People are supposed to learn from their mistakes. But often that’s not true, particularly in the world of sell-side analysts, according to some new research. The study suggests that when analysts make blatantly bad calls, they get their backs up and become entrenched in their opinions.
John Beshears, assistant professor of finance at Stanford Graduate School of Business and Katherine Milkman, assistant professor of operations and information management at the Wharton School, argue that analysts who are outside the consensus of other analysts feel pressure ‘to invest more time and energy than usual’ to support their positions. Furthermore, they become ‘particularly reluctant’ to back down, even in the face of information that says they are wrong.
‘They go out on a limb and say something that isn’t popular,’ Milkman says in an interview with Inside Investor Relations. ‘New information says they were way out of line. Instead of moving back to consensus, they dig their heels in even further than the ones who were closer to consensus.’
Using Institutional Brokers’ Estimate System (I/B/E/S) data from January 1990 to March 2008, they looked for companies that announced results that sharply differed from consensus forecasts. Analysts whose opinions were significantly off from the consensus, but in the wrong direction, would update their forecast for subsequent quarters even further in the wrong direction.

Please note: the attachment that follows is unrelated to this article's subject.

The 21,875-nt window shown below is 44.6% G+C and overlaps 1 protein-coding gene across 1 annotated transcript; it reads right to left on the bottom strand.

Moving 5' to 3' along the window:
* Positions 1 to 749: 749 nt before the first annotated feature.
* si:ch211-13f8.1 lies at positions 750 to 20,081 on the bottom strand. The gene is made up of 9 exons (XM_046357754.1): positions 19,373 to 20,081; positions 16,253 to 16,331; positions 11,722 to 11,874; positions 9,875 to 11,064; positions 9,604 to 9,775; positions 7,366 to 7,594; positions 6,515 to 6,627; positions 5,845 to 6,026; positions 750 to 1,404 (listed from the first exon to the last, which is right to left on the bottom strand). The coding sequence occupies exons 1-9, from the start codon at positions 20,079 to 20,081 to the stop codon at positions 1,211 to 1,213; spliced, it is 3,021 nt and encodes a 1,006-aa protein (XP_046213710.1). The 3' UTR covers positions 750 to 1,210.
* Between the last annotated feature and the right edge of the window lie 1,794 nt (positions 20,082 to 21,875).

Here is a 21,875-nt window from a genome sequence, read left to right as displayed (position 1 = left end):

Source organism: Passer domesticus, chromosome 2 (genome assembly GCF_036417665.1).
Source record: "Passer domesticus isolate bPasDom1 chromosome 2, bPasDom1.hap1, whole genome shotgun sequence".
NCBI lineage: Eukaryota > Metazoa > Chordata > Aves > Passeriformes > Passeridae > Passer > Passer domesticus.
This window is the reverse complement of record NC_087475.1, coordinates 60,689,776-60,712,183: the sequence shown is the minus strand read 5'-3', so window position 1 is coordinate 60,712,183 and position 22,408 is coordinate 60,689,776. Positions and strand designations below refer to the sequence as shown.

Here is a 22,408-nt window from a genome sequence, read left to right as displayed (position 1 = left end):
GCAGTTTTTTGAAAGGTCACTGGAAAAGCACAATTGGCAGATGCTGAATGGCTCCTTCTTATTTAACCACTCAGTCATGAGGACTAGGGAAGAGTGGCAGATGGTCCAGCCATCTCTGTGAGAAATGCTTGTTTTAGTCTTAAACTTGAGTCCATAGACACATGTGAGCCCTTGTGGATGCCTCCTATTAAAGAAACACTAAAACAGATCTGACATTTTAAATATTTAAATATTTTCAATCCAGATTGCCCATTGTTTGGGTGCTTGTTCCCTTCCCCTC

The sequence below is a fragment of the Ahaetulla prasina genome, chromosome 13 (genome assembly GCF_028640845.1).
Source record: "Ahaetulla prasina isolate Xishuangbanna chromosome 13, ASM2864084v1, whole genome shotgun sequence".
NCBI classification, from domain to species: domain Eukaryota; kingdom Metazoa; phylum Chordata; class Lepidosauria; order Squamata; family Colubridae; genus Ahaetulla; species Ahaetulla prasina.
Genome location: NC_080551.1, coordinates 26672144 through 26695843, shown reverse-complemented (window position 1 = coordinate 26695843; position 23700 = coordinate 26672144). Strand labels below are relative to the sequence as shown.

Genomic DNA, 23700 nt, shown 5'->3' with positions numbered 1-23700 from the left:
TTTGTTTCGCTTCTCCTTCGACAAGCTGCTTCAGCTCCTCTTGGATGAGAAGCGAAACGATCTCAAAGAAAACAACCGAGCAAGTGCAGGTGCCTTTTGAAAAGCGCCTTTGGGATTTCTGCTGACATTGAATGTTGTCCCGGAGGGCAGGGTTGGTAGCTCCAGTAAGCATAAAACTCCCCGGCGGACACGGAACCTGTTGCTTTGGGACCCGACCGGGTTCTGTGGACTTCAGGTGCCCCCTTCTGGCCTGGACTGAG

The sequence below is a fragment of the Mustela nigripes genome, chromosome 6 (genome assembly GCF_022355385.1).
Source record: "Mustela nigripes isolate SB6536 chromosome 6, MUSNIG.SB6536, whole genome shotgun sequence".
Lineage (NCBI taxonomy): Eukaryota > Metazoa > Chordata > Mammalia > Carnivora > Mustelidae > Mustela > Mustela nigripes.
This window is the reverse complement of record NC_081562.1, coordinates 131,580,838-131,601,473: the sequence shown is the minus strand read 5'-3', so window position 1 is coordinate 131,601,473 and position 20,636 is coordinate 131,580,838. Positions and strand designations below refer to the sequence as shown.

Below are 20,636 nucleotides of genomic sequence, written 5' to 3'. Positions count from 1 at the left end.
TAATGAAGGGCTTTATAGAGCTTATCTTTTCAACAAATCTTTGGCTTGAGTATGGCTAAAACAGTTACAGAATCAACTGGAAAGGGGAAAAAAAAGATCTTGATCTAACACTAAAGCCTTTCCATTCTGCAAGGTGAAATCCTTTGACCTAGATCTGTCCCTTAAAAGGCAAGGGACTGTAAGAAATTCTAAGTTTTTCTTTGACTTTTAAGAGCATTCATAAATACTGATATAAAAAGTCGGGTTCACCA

For example, say that analyst consensus for earnings of company X were $1 for the first quarter and $4 for the year. However, the company came in at $0.90 for the quarter. An analyst who had forecast $1.10 for the quarter might reduce his or her yearly forecast, but probably by a smaller amount than an analyst who had predicted $1.
Such behaviour might make sense if there were a benefit to the analyst. ‘It could be rewarding to be stubborn, in terms of accuracy or clients listening to you,’ Milkman says. ‘Or it could be stupid. We don’t see any redeeming value for it when we go hunting in a number of different ways.’
According to the authors, it’s not the first study to show that sell-side analysts can resist fact: ‘Previous research has demonstrated that sell-side stock analysts display overconfidence (Friesen and Weller 2006; Hilary and Menzly 2006; see also Deaves, Lüders, and Schröder 2010) as well as a tendency to make upwardly biased forecasts (DeBondt and Thaler 1990), to exhibit cognitive dissonance (Friesen and Weller 2006), and to overreact to positive information but under-react to negative information (Easterwood and Nutt 1999),’ notes the research.
As amusing as this would sound from a disinterested view, such behaviour affects IROs and their companies. Analysts who consistently set expectations too high or low can create ill will toward the business they cover. Trying to present factual information to the analyst may not work, because they’re already discounting the facts of actual results.
‘It’s a fundamental problem with things we find in this literature,’ Milkman says. ‘How do you talk them out of thinking about the world in an erroneous way?’ One possibility, she thinks, is to go around the analyst to the markets, addressing estimates that are consistently and significantly off from consensus. ‘You could point out to the markets that this one person is pulling down the consensus, so it’s not something you should put weight on,’ she says.
[Article by Tim Human, Inside Investor Relations]